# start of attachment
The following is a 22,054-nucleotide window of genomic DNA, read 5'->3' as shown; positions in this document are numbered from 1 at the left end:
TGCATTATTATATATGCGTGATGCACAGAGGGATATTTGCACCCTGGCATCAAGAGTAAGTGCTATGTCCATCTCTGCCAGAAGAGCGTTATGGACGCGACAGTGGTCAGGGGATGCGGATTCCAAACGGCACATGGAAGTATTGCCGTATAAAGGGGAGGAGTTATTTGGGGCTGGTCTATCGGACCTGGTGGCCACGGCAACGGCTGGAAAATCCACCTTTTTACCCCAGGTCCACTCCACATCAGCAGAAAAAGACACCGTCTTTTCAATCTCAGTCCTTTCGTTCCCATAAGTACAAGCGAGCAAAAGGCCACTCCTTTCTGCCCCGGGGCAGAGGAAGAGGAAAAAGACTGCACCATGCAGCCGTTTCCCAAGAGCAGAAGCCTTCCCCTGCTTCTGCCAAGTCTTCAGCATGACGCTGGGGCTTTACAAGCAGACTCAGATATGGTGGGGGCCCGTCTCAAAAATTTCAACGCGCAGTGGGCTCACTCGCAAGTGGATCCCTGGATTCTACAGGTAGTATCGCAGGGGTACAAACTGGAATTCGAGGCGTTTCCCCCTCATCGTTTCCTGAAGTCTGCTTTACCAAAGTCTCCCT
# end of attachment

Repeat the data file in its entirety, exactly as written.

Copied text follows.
The following is a 22,054-nucleotide window of genomic DNA, read 5'->3' as shown; positions in this document are numbered from 1 at the left end:
TGCATTATTATATATGCGTGATGCACAGAGGGATATTTGCACCCTGGCATCAAGAGTAAGTGCTATGTCCATCTCTGCCAGAAGAGCGTTATGGACGCGACAGTGGTCAGGGGATGCGGATTCCAAACGGCACATGGAAGTATTGCCGTATAAAGGGGAGGAGTTATTTGGGGCTGGTCTATCGGACCTGGTGGCCACGGCAACGGCTGGAAAATCCACCTTTTTACCCCAGGTCCACTCCACATCAGCAGAAAAAGACACCGTCTTTTCAATCTCAGTCCTTTCGTTCCCATAAGTACAAGCGAGCAAAAGGCCACTCCTTTCTGCCCCGGGGCAGAGGAAGAGGAAAAAGACTGCACCATGCAGCCGTTTCCCAAGAGCAGAAGCCTTCCCCTGCTTCTGCCAAGTCTTCAGCATGACGCTGGGGCTTTACAAGCAGACTCAGATATGGTGGGGGCCCGTCTCAAAAATTTCAACGCGCAGTGGGCTCACTCGCAAGTGGATCCCTGGATTCTACAGGTAGTATCGCAGGGGTACAAACTGGAATTCGAGGCGTTTCCCCCTCATCGTTTCCTGAAGTCTGCTTTACCAAAGTCTCCCT